California governor lauds passage of 'historic' sick leave bill

Sat Aug 30, 2014 3:40pm EDT

California Governor Jerry Brown speaks during a news conference at Memoria y Tolerancia museum in Mexico City in this July 28, 2014, file photo. REUTERS/Edgard Garrido

California Governor Jerry Brown speaks during a news conference at Memoria y Tolerancia museum in Mexico City in this July 28, 2014, file photo.

Credit: Reuters/Edgard Garrido

Related Topics

(Reuters) - A measure to grant California workers mandatory sick leave that passed the state legislature early on Saturday appeared poised to become law after Governor Jerry Brown lauded it as a historic achievement.

The bill would require employers to provide at least three days of annual paid sick leave to workers, who would accrue the time off at a rate of one hour per 30 hours worked.

If Brown signs the measure into law, California will join Connecticut as the only states mandating paid sick leave, according to the National Conference of State Legislatures.

“Tonight, the Legislature took historic action to help hardworking Californians," Brown said in a statement. "This bill guarantees that millions of workers - from Eureka to San Diego - won’t lose their jobs or pay just because they get sick."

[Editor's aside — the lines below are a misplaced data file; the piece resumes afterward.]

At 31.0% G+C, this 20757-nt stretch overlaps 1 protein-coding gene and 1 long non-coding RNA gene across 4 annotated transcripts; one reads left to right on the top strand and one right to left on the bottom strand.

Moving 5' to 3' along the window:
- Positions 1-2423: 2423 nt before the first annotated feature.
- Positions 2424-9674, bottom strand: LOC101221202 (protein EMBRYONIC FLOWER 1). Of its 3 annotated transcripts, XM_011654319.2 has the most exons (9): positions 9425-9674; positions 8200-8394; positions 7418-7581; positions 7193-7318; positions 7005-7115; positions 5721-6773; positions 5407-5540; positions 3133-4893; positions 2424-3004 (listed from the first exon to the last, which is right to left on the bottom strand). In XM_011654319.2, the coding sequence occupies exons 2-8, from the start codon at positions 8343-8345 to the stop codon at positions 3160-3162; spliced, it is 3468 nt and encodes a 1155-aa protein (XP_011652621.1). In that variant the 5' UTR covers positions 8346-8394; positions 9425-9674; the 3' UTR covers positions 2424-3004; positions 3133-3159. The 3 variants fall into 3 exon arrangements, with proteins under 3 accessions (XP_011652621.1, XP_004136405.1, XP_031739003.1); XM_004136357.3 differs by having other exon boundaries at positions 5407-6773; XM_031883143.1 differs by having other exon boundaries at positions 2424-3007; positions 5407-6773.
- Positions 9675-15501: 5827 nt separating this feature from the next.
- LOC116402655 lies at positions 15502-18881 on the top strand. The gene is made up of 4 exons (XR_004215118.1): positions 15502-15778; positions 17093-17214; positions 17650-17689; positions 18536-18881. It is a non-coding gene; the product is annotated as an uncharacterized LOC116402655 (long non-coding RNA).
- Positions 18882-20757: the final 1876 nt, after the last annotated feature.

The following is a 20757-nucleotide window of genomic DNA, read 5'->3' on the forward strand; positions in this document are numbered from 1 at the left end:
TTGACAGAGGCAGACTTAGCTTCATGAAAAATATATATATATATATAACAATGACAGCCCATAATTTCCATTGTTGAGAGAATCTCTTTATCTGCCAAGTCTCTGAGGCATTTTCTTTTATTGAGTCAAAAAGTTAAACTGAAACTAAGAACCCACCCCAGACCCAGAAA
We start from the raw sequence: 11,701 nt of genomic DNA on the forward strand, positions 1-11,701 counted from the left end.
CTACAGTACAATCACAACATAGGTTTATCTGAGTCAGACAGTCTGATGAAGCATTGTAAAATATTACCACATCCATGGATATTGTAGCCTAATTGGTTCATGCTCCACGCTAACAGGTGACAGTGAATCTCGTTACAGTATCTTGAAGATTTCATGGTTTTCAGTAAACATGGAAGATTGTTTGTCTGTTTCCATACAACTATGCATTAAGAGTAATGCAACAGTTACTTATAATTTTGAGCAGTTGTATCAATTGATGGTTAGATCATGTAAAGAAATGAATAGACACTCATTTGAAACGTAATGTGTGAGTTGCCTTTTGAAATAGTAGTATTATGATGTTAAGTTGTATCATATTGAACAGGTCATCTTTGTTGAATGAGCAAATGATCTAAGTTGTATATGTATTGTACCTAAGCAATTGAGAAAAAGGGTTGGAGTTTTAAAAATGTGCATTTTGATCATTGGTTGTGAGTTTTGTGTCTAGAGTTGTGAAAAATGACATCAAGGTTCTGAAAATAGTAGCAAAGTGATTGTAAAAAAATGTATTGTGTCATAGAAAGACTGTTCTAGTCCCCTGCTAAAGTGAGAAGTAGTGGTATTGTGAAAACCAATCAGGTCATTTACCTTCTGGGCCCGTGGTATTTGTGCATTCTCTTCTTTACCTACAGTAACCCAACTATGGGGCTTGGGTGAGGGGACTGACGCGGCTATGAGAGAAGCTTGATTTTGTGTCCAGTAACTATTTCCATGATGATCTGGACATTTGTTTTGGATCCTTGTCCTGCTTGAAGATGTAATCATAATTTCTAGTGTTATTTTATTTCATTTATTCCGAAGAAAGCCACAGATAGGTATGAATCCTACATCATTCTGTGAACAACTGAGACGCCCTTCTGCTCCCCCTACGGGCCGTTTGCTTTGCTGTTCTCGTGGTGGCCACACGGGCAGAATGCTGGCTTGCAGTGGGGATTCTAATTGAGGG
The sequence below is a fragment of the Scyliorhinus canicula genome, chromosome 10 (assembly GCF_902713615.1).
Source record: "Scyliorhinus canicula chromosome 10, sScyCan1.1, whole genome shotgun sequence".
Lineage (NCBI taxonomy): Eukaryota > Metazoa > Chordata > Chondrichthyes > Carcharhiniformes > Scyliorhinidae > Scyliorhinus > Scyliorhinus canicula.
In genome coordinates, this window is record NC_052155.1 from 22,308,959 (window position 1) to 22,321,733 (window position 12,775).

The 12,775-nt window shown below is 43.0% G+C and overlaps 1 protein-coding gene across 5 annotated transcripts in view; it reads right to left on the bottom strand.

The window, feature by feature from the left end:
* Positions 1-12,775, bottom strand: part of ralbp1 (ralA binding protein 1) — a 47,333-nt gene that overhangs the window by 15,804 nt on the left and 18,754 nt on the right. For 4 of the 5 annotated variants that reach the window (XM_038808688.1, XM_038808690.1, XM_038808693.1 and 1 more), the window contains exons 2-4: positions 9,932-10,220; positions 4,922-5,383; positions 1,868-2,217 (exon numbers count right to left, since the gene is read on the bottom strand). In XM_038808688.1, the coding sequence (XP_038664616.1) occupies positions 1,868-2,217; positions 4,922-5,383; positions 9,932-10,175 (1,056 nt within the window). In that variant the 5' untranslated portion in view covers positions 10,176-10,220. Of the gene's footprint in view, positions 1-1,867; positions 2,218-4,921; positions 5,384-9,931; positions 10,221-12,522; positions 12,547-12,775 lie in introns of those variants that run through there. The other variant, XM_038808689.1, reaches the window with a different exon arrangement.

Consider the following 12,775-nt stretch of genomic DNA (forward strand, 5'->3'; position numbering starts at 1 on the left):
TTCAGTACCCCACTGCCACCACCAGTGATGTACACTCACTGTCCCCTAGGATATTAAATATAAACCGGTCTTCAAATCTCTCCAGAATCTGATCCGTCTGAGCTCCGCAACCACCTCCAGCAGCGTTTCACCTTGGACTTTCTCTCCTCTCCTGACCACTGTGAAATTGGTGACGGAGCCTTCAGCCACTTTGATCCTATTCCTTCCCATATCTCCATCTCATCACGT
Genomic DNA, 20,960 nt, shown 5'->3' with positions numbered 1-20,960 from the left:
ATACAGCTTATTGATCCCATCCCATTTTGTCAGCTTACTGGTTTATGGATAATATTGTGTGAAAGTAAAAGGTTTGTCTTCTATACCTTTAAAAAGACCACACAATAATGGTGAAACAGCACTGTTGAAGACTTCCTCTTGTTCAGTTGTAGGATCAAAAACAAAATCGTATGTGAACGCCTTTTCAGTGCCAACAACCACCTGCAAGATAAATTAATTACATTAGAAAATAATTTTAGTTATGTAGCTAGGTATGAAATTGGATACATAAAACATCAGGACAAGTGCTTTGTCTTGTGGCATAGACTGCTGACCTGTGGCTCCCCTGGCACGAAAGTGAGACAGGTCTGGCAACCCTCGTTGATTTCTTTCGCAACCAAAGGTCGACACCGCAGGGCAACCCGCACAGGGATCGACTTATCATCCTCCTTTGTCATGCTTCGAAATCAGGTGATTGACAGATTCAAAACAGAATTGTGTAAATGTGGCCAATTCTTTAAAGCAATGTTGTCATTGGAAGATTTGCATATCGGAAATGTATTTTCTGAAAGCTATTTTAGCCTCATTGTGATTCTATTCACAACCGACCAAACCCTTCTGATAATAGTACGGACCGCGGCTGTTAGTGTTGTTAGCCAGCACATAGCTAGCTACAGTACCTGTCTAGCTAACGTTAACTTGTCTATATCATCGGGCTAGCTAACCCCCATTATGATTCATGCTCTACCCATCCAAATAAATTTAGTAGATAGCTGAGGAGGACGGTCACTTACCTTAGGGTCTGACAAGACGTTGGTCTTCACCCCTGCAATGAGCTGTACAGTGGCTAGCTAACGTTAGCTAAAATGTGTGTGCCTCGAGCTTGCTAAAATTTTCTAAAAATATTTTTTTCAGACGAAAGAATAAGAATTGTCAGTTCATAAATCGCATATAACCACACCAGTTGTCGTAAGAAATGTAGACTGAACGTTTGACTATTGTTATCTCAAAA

The bill passed the state Senate with a 22-8 vote late Friday and the Assembly early Saturday morning with a 52-25 vote.

Business groups have mostly opposed efforts to impose mandatory paid sick leave, saying that they could force businesses to pare back work forces and raise prices.

In contrast, some Democratic lawmakers said the California measure did not go far enough, because it does not cover home health care workers, most of whom are women.

“I resent the fact that we are picking between two sets of workers,” state Senator Holly Mitchell told the Sacramento Bee newspaper.

According to the Washington, D.C.-based Institute for Women’s Policy Research, some 44 percent of California workers may not have access to paid sick days.

A small but growing number of local governments have passed paid sick leave mandates, with San Francisco in 2006 becoming the first U.S. city to do so.

(Reporting by Brendan O'Brien; Editing by Jonathan Kaminsky and Leslie Adler)

We welcome comments that advance the story through relevant opinion, anecdotes, links and data. If you see a comment that you believe is irrelevant or inappropriate, you can flag it to our editors by using the report abuse links. Views expressed in the comments do not represent those of Reuters. For more information on our comment policy, see
Comments (24)
dd606 wrote:
So in other words… You just forced everybody to give employees three days paid vacation.

Aug 30, 2014 1:57pm EDT  --  Report as abuse
Kahnie wrote:
@dd606: NO, you are granting paid sick leave–3 days per year. ‘Bout time. This is really dealing with low paid, non-union workers like McDonalds and their ilk as well as restaurant workers, servers, some small businesses and only hire a few workers and are NON-UNION or don’t have contracts.

Aug 30, 2014 2:40pm EDT  --  Report as abuse
BillDexter wrote:
There was a time when working for McDonalds was considered a part time job for kids. Now we have people calling it their ‘occupation’ and collecting welfare, WIC, HUD housing and fully subsidized medical coverage while they do. So explain to me again how unchecked immigration is helping our economy?

Aug 30, 2014 3:25pm EDT  --  Report as abuse
This discussion is now closed. We welcome comments on our articles for a limited period after their publication.